To the theist, these same terms = morality, choice, free will, awareness – are fundamentally different from the material interactions of a rock as it rolls down a mountainside. They are essentially different qualities. To materialist, they are essentially the same thing, but only differ in “how they look”. A human looks like something other than a rock; a human’s actions seem different than a rock rolling down a hill, but under materialism, this is all an illusion.

    Under materialism, humans and rocks do things for exactly the same fundamental reason: physics compels them to as the universe unfolds its ongoing computation.

    “Compatibalist” free will takes a set of terms that have a certain substantive meaning in one schema, then transfers those terms to an entirely different schema as if the terms substantively mean the same thing, apply convenient definitions and then – viola – they think the have a “free will” that is comparable to its meaning in the original schema.

    However, it’s possible that materialists simply do not understand the concept of free will in a non-materialist schema, and think their convenient definitions **actually** capture the essence of the meaning of the word as used by theists.

  3. Sorry, but I simply refuse to participate in philosophical issues that have divided people for thousands of years without a shred of progress.

    I don’t care about moral responsibility because it is an indefinable issue.

    We can hold agents accountable for actions because we can observe that consequences produce changes.

    The fiction of “moral responsibility” impedes progress toward a sane society in the same way that the fiction of faith healing impedes progress in medicine. In both cases, ancient and irresolvable constructs result in ineffectual and counterproductive social institutions.

  4. petrushka:
    Sorry, but I simply refuse to participate in philosophical issues that have divided people for thousands of years without a shred of progress.

    I don’t care about moral responsibility because it is an indefinable issue.

    We can hold agents accountable for actions because we can observe that consequences produce changes.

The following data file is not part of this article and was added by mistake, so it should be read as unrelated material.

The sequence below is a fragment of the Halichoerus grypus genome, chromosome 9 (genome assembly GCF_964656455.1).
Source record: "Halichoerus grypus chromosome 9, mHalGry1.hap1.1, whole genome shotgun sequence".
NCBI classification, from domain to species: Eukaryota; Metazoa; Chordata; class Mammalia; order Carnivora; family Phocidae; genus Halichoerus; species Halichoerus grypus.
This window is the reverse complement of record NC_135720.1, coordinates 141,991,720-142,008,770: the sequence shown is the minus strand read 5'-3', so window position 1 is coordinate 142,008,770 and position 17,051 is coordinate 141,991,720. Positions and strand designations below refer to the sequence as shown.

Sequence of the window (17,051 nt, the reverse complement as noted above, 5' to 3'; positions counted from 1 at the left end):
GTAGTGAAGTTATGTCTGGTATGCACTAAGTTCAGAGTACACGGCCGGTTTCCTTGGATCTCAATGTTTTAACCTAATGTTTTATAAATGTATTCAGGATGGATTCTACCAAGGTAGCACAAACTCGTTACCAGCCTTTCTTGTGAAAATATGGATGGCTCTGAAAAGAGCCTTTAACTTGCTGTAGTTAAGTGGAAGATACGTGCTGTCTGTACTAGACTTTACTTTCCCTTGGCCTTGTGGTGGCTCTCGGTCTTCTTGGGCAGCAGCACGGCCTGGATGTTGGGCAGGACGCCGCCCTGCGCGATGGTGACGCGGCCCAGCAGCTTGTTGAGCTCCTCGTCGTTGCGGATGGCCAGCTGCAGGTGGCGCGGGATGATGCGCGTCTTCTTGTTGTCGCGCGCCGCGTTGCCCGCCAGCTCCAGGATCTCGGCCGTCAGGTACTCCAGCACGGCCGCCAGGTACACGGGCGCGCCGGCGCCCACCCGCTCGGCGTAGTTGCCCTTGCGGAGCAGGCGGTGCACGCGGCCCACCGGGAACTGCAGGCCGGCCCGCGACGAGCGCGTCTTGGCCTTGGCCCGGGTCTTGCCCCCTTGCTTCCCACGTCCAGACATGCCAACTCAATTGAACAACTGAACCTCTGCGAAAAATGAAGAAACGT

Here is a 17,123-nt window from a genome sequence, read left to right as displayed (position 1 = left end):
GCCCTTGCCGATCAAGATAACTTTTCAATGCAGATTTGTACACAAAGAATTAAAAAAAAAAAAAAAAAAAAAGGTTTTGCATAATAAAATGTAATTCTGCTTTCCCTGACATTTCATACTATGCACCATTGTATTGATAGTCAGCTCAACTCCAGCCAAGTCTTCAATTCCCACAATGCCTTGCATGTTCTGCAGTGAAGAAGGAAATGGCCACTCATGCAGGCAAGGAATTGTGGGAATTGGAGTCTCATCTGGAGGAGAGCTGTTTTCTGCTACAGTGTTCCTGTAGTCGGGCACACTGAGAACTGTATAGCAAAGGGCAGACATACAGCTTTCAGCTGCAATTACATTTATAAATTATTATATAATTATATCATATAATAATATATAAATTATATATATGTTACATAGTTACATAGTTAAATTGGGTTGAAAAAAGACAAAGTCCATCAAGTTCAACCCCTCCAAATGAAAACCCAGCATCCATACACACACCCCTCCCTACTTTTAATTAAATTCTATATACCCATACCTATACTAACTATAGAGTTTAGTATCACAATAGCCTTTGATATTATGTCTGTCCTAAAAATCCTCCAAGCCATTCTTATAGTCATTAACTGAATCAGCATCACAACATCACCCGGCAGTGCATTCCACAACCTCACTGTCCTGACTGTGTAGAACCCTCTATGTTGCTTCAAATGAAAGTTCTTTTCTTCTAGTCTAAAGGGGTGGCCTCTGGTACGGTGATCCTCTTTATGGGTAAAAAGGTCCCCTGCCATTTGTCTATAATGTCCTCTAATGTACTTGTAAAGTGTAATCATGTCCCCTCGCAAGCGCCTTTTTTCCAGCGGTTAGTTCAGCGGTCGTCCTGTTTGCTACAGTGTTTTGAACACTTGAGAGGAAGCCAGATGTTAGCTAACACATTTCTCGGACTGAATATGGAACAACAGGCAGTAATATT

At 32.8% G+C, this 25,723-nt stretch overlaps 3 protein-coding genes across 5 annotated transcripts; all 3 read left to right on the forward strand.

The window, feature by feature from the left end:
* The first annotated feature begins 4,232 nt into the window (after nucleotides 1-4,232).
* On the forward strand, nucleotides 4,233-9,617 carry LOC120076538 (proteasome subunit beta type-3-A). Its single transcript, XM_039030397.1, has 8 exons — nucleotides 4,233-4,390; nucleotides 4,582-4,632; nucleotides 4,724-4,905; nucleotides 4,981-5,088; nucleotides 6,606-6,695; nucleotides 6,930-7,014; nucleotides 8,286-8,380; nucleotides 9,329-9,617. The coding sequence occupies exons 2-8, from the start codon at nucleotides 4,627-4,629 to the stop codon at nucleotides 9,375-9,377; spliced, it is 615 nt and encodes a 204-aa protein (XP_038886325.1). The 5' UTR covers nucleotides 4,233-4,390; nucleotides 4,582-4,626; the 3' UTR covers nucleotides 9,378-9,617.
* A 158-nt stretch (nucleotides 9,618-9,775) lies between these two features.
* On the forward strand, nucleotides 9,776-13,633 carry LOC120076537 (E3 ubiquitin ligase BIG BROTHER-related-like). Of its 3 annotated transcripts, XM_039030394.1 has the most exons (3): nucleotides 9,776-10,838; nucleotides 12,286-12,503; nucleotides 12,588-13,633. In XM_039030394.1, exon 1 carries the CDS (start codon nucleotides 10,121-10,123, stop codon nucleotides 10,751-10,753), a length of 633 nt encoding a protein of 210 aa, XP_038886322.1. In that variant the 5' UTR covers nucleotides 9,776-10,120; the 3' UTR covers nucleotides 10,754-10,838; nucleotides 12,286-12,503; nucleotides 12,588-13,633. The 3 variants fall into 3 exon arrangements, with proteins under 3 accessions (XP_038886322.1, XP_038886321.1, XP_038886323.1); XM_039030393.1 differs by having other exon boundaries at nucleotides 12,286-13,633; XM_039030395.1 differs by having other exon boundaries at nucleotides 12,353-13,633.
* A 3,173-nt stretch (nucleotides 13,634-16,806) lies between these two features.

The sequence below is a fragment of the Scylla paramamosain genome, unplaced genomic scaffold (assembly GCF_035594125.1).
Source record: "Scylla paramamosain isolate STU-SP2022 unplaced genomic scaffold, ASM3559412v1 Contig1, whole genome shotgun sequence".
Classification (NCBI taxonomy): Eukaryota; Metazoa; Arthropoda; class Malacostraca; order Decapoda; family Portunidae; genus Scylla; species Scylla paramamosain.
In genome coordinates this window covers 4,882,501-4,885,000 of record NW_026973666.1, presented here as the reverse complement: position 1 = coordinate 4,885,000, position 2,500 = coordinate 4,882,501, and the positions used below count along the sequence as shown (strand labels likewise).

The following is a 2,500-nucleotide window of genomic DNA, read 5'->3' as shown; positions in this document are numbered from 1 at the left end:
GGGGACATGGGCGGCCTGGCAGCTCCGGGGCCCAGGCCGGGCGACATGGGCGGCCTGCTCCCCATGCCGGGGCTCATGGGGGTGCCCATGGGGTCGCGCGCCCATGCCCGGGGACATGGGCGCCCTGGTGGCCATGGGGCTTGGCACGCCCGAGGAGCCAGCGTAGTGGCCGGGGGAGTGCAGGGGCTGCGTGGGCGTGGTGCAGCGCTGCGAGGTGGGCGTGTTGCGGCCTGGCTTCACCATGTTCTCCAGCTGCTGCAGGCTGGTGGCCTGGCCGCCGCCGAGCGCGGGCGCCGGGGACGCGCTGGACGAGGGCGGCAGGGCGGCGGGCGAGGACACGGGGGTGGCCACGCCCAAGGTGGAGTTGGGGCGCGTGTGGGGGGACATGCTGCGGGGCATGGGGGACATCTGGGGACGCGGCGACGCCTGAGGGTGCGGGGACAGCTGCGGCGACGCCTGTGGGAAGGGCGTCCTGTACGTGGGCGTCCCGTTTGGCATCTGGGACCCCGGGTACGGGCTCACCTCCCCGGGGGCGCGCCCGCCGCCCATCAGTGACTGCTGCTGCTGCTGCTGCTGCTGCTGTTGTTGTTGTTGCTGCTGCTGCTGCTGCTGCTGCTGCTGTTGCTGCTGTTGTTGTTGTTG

The fiction of “moral responsibility” impedes progress toward a sane society in the same way that the fiction of faith healing impedes progress in medicine. In both cases, ancient and irresolvable constructs result in ineffectual and counterproductive social institutions.

    Marx, Lenin and Stalin agreed with you.

  5. Sorry, but I simply refuse to participate in philosophical issues that have divided people for thousands of years without a shred of progress.

    This is you “not participating” in philosophical issues?

  6. Yes. Why?

    I mean simply that I do not find tea parties where deep but insoluble issues very interesting.

    Blas accuses me of redefining terms, and I plead guilty. When I see an argument that is going nowhere and cannot ever go anywhere, I try to present terms that lend themselves to testing and evidence. Operational definitions.

    That should not come as a surprise, since most of the people here want to discuss science. One of the big issues under discussion is how science is taught in high school.

    I have no objection to philosophy and ethics — or even theology — being taught in public schools. But science requires operational definitions and evidence.

    On a purely personal basis, I am pained by counterproductive social institutions. From my point of view these are created and maintained by all political factions. That’s just my opinion, and in 68 years I have learned that my opinion doesn’t count for much in the world. Not even much in internet forums.

  7. But I don’t agree with them. Bad people and bad ideas are always sugar-coated.

    Scienc is effective, so everyone want to appear scientific. We have Christian Science, Scientology, Scientifi socialism w and more. Even Creation Science and Intelligent Design.

    Everyone wants to be perceived as scientific because science works.

  8. William J. Murray,

    William you write:

    To say the “actor” controls anything is to arbitrarily define one particular aspect of the computation as an “actor”, and to arbitrarily call what that actor does “control” or “choice”. The are all, essentially, the same thing; an ongoing physical computation of what has preceded into what will follow.

    My argument works perfectly well even if you are a dualist – all I am saying is that there is a causal chain which either determines or does not (and is therefore random) the actions of a person. It might be that part of the causal chain is some mysterious other mental world. I happen to believe that chain is all material but the argument is independent of that.

    To say that the part of that chain is arbitrary seems strange. It is the bit where humans make voluntary actions. That would appear to be a point in the chain which we all care about and is clearly distinguishable from other points in the chain.

  9. petrushka:

    Scienc is effective,so everyone want to appear scientific. We have Christian Science, Scientology,Scientifisocialism w and more. Even Creation Science and Intelligent Design.

    Everyone wants to be perceived as scientific because science works.

    And scientifically speaking wich of all that sciences is Science?
    Do you think Science exists?

  10. Science as “Science” is an ongoing dialog among people who do science. It’s a self-defining institution. The rest of us judge it by its fruit.